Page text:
Parcel bundler will be used to build and bundle the application


Workbox will handle the service-worker details.

Files layout

  • ./src will contain all source code for this project.
  • ./src/web will contain the source code for the web application (the html client).
  • ./src/db (optional) will contain any database initialization scripts
  • ./src/server (optional) will contain any server-side projects
  • ./dist will contain all generated artifacts and should be ignored in git
  • ./dist/web will contain the builded and bundled web application.
  • ./dist/db (optional) will contain any artifacts generated by the database scrits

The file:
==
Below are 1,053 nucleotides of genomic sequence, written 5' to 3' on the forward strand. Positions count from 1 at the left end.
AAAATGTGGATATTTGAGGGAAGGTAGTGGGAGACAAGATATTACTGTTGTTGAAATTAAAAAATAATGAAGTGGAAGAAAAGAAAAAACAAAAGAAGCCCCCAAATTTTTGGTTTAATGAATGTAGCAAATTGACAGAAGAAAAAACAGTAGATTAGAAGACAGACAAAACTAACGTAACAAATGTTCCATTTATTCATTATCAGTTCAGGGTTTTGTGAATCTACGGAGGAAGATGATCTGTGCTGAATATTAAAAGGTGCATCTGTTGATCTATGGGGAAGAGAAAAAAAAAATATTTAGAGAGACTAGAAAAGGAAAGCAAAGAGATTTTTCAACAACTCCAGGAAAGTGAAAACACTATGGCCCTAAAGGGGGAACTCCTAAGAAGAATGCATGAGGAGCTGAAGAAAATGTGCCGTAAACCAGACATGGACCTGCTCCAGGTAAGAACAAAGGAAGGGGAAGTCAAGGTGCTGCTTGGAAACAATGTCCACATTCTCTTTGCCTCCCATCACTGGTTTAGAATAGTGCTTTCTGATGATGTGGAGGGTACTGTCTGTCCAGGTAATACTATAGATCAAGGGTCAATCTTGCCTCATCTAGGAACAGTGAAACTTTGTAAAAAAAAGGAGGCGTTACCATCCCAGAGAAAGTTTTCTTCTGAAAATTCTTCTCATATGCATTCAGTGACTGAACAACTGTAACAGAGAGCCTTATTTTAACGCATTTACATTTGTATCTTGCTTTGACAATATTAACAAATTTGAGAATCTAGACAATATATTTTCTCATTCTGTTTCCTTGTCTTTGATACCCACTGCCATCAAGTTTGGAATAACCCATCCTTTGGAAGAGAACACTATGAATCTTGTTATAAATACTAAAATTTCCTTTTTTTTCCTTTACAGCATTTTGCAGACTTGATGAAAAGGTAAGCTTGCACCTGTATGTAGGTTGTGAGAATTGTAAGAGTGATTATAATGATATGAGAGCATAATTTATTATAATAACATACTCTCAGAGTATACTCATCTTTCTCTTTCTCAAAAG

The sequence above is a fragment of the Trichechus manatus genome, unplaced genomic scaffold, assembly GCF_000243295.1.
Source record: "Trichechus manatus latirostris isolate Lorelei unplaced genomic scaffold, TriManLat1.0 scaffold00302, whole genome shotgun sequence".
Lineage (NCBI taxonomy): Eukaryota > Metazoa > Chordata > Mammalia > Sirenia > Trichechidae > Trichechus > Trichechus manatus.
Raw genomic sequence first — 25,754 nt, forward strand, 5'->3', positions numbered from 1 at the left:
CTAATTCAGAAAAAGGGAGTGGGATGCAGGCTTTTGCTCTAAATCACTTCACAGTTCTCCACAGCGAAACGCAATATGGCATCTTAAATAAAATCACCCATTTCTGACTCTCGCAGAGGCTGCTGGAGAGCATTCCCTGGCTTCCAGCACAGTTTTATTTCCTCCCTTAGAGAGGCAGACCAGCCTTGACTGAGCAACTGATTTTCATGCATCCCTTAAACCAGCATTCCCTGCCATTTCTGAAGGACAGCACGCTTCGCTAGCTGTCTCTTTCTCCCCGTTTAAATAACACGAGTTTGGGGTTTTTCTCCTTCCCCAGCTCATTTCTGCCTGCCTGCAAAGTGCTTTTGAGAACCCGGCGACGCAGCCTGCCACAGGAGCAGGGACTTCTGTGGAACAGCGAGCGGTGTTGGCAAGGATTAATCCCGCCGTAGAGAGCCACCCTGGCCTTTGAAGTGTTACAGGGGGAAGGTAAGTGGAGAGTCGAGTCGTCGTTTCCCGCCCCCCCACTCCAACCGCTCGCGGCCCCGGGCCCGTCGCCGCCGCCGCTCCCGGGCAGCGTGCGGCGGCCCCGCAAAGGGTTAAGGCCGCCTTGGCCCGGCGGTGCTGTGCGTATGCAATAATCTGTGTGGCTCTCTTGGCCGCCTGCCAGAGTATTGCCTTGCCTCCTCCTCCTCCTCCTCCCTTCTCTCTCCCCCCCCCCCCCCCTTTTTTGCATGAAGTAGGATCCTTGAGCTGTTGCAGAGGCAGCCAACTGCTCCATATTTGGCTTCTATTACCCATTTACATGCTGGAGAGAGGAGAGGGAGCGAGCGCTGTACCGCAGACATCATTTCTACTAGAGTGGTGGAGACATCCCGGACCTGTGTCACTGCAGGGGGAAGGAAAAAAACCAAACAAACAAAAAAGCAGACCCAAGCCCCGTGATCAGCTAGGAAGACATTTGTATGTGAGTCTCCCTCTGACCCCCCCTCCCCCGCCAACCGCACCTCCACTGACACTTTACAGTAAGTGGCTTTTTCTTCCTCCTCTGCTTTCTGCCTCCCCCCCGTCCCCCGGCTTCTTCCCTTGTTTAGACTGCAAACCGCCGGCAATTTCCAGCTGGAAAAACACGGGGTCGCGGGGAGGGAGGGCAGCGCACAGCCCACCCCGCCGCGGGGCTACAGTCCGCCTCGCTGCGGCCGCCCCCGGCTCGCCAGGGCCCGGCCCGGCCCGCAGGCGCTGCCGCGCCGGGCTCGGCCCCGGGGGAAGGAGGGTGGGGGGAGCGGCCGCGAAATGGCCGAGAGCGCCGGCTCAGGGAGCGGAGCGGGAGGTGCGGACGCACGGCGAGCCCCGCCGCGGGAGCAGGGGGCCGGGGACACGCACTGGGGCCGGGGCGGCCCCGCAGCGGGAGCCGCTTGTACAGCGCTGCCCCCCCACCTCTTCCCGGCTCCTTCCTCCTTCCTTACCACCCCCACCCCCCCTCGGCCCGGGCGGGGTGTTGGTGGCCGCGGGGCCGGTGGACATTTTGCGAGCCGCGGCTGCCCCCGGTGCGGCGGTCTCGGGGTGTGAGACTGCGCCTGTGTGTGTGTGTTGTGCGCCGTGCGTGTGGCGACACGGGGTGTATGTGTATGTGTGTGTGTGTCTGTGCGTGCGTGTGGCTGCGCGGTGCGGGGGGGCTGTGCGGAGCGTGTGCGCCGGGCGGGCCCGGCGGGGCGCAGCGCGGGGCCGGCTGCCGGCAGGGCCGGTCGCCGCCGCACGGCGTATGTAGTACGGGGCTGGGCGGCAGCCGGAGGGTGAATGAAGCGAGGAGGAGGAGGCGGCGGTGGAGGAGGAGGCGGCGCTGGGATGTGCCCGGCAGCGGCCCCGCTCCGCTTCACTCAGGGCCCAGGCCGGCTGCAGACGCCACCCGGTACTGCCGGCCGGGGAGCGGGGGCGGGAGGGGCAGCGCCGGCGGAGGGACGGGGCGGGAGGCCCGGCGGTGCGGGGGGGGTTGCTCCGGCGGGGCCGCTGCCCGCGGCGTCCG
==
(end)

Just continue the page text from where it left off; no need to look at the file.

• ./dist/server(optional) will contain any server-side projects (compiled)
  • ./.cache will be generated by parcel and should be ignored in git
  • ./node_modules will be generated by npm or parcel and should be ingored in git

The code

The code can be found in project's github repo

Javascript dependencies

Entry point (index.html)

./src/web/index.html is our entry point and just links everything together

  • <link rel="manifest" href="./manifest.webmanifest"> links the .webmanifest file
  • <div id="vueapp"></div> defines vue mounting point
  • <script src="./index.js"></script> loads the script that contains the vue application
  • navigator.serviceWorker.register('/service-worker.js'); registers the service worker script
<!DOCTYPE html>
<html lang="en">
        <meta charset="UTF-8">
        <meta name="viewport" content="width=device-width, initial-scale=1.0">
        <meta http-equiv="X-UA-Compatible" content="ie=edge">
        <link rel="manifest" href="./manifest.webmanifest">